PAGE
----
Dream deprivation

William Dement, widely recognized as a pioneer in the field of sleep medicine, and a graduate student and psychiatrist working in Kleitman's laboratory at that time, was more interested in the dream story than his physiologist colleagues [6,7]. Dement was motivated by the conviction that he could test Freud's dream theory rigorously using the burgeoning knowledge of sleep physiology and REM sleep. By preventing subjects from entering REM with enforced awakenings, he and the neurobiologically educated psychoanalyst,

Charles Fisher, theorized they could prevent dreaming and thus cause psychological distress in their subjects [8]. Although their subjects did become psychologically distressed, they were perhaps more importantly increasingly difficult to awaken from sleep. By the fifth night of the experiment, subjects made no less than 50 attempts to enter REM (up tenfold from five such attempts on the first night). This observation indicated that REM sleep, if not dreaming, was carefully conserved, and therefore must be important.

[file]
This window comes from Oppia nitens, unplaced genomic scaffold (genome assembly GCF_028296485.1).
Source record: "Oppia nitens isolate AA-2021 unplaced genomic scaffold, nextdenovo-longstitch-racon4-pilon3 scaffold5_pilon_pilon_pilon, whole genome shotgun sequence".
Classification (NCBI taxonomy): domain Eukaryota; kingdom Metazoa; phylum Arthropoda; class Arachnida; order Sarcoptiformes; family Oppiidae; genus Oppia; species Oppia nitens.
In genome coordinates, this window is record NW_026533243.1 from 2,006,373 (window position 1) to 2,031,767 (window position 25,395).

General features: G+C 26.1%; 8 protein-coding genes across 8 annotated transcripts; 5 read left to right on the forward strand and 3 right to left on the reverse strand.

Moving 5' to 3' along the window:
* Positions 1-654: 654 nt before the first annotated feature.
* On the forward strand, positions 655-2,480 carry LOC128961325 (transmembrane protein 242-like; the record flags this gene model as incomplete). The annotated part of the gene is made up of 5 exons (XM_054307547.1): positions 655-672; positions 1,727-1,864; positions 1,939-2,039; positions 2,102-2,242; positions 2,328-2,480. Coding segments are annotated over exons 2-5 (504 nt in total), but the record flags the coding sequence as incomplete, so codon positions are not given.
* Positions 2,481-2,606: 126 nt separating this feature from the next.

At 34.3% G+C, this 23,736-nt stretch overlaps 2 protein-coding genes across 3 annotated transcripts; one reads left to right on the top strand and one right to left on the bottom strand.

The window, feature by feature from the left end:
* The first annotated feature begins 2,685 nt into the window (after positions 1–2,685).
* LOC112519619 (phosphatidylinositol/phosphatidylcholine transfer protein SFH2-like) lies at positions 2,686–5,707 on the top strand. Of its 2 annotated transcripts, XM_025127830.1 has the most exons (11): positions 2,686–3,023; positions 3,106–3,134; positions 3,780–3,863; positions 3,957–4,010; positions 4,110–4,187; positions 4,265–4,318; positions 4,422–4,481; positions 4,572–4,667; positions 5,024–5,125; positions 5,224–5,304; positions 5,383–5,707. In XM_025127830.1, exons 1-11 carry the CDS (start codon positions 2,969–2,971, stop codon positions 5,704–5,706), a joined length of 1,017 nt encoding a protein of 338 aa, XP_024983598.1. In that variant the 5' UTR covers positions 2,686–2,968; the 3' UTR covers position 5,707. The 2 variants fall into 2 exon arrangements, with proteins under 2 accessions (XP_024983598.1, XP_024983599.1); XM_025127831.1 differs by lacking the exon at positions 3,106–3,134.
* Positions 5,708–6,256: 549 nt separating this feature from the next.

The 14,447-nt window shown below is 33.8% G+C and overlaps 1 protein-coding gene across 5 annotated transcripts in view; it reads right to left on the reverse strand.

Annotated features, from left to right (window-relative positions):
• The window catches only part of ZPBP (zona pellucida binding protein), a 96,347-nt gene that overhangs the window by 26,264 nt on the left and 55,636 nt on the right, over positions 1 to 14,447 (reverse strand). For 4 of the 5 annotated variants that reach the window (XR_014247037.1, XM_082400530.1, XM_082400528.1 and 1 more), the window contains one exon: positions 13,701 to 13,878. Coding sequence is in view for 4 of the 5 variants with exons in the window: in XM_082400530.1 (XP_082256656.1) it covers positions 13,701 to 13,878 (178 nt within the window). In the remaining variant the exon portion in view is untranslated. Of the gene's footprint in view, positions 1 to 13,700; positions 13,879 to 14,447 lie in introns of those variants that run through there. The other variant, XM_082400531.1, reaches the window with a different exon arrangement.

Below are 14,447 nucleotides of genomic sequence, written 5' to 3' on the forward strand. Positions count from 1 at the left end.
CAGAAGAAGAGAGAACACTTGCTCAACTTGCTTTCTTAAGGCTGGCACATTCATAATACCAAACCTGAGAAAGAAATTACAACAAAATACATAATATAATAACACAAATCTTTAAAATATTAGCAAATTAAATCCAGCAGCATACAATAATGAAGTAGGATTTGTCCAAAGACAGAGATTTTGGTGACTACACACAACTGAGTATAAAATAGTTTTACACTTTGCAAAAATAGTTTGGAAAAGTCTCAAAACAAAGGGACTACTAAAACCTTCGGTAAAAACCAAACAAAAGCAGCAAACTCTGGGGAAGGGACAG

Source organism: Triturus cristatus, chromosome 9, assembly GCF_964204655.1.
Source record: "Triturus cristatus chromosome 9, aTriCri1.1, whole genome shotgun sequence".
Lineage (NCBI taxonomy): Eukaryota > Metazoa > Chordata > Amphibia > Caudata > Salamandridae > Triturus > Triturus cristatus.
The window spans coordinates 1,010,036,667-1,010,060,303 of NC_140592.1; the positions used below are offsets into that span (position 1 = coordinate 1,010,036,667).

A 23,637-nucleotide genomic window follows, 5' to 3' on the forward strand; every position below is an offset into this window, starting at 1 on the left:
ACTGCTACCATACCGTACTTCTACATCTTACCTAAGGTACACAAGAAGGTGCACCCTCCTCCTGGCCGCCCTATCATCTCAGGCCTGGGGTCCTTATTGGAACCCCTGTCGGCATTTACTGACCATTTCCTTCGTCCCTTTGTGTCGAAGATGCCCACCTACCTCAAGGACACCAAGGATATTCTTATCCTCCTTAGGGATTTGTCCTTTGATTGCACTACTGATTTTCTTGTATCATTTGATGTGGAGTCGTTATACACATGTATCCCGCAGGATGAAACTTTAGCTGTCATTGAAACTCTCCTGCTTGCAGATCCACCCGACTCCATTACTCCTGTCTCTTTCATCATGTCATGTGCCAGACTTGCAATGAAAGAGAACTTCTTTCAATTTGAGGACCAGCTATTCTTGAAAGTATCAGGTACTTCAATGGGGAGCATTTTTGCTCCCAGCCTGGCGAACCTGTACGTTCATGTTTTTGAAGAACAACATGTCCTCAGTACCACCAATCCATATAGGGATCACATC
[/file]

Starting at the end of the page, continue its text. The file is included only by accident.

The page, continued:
In the years to follow, the National Institutes of Health (NIMH) funded a significant number of laboratories focused on dream research. Subjects, usually students, were awakened during sleep so as to give reports of antecedent mental activity that were then correlated with polysomnographic data. The results were inconclusive and often contradictory. Controlled experiments by Anthony Kales, another psychiatrist involved in the early development of sleep research, revealed that NREM sleep interruption was every bit as psychonox-ious as the enforced REM sleep awakenings [9], a finding that did not fit with the dominant psychoanalytic paradigm of the time. By 1975, when the NIMH ceased funding of "dream lab" research, the psychiatric community had made relatively few inroads into the scientific status of Freud's dream theory.

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